Our Window on Nature

. . . exploring the world around us


Filed under: Critters — Lowell Christie -- January 15, 2006 @ 6:04 pm

DeerOne advantage of spending a considerable amount of time outdoors is the creatures you meet. Almost as interesting are the creatures you might have met a day, an hour, or just a few minutes earlier. But to recognize these “almost” meetings you must keep your eyes on the ground.

To find animal tracks in abundance, search in sandy places, in areas where seeping water keeps the soil soggy, and especially in freshly fallen snow. Mudflats at the ocean’s edge record the comings and goings of sandpipers, gulls and egrets, if you get there before their footprints disappear beneath the rising tide. But the best tracks are those you come upon by accident while wandering through the woods or strolling along the shore.

The most commonly recognized track is that of the deer, perhaps because they commonly use peoplepaths when people are somewhere else. But too, deer are heavy enough, and their hooves sharp enough, to leave a strong imprint whenever they step on soft ground.

Smaller and lighter animals are less likely to be noticed. Every campground houses its quota of deer mice, but unless one sneaks into your RV they’re unlikely to leave any sign. But the tracks of mid-sized creatures are also there for anyone who looks in the right places, and many of these critters can be identified from their tracks.

Skunks pay nocturnal visits to our campsites in every part of the country but we also find their tracks elsewhere, wherever the soil is moist. One tip-off to a skunk’s footprints is their small size and the difference between the front print and the rear one. Both feet show five toes and toenails, but only he rear footprint includes the mark of the “heel.”

Skunks are the most common campground scavenger but seldom cause problems if left alone. Most of their bad reputation comes from the smell of dead skunks along the highway – in life they’re ordinarily well-mannered.

Dog and cat tracks are easy to separate. The difficulty lies in distinguishing the tracks of wild animals from those made by pets. All these animals have four toes showing, but the cat family retracts its claws while walking and running, whereas members of the dog family leave toenail marks as a part of their tracks.

Footprints of domestic cats are small in comparison to those of wild cats. Domestic cat tracks seldom stretch much more than an inch in length. A bobcat’s tracks are about two inches long and a mountain lion (or cougar) leaves three-inch tracks. These wild cats are not often seen, although we’ve been lucky enough to find bobcats in both California and the Southwest. We’re still looking for our first cougar. In fact, we’re still looking for our first cougar tracks.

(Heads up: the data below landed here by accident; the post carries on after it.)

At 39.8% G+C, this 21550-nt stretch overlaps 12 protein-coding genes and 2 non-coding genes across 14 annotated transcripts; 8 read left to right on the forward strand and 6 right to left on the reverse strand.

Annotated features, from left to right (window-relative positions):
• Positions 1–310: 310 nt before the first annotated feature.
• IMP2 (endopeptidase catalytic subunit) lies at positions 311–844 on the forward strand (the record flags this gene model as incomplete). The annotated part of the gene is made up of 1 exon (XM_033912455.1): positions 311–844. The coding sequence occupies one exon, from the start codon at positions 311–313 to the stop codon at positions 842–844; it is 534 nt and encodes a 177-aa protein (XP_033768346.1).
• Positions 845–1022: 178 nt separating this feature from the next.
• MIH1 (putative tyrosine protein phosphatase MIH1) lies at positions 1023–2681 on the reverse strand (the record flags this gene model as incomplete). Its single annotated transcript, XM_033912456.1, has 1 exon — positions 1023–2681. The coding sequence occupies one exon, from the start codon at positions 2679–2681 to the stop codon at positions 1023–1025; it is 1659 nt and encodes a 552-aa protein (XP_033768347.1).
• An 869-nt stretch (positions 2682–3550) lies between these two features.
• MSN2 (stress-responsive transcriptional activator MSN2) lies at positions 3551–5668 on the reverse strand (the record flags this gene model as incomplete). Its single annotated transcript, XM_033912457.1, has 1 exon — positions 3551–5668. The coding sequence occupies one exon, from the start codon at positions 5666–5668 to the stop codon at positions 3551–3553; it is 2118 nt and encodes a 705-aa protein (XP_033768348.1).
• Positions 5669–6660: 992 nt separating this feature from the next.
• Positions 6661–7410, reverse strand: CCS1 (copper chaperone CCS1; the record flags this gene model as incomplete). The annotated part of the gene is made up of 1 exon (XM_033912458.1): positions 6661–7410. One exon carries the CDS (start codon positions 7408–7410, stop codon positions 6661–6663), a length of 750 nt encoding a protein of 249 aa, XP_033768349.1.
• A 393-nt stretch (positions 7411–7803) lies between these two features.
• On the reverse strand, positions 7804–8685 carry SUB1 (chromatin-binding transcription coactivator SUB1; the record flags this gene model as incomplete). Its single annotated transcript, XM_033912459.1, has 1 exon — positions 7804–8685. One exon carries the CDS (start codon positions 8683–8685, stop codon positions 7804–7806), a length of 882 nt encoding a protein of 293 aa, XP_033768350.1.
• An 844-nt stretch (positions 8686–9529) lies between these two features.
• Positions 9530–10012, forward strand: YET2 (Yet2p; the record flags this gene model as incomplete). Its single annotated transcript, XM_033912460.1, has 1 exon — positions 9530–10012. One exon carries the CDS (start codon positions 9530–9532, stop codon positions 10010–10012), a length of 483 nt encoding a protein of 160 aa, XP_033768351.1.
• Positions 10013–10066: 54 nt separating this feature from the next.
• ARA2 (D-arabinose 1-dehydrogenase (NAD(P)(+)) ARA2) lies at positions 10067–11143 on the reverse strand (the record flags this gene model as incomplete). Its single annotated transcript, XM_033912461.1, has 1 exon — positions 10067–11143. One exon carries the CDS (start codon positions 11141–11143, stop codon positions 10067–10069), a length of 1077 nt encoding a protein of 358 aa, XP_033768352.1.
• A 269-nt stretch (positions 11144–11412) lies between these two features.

Differentiating between the tracks of wild and domestic dogs is not quite as simple. With so much overlap in size (consider the dogs you know) you must learn characteristic walking patterns and know which members of the dog family (wolves, coyotes, foxes) live in your area.

There is a basic difference between the foot of a domestic dog and that of a coyote which will appear in a sharp track. While the dog has four toes of roughly the same size, the coyote’s two outside toes are larger than its two inner ones.

Even an expert tracker cannot correctly identify every track, so if we occasionally get confused it’s quite understandable. With some of the similar species there are only two positive methods of identification: see the tracks being made or follow the tracks to the trackmaker.

We’ve tried both methods with some success. We had read that a bighorn sheep makes a track similar to a deer, so when we spotted some bighorn while hiking in the Pecos Wilderness of New Mexico, we decided to check out their tracks. With the bighorn high above us it took some climbing, but this was one time we were positive of our track identification.

On at least two other occasions we have tracked the track-maker successfully. Once was at White Sands National Monument where some zipper-like track marks wandered up and over a sand dune. We got our shoes filled full of sand, but we discovered that the small but strangely beautiful tracks were made by the common Eleodes beetle. Once we became aware of these tracks, we began to see them everywhere.

The other occasion was also on a sand dune – this time at Coral Pink Sand Dunes State Park in Utah. While wandering through the sand we came across a most extraordinary track, and our curiosity led us on a wild chase across the dunes. It also taught us that you may find anything at the end of a trail.

After several hundred feet, the track disappeared. A few minutes later we found another track that looked the same and, mystified, we followed it until it stopped as abruptly as the first. We found our track-maker only with the help of a gust of wind. The breeze started the seed-pod of a desert plant tumbling end over end down the dune ahead of us, leaving a perfect new set of tracks for someone else to follow.

If you become intrigued by animal tracks, you should buy A Field Guide to Animal Tracks by Olaus Murie. It’s one of the Peterson Field Guide Series, and the best we’ve found on the subject. But this book is only a beginning. The best, and most exciting, way to learn about tracks is to get outside and follow them.


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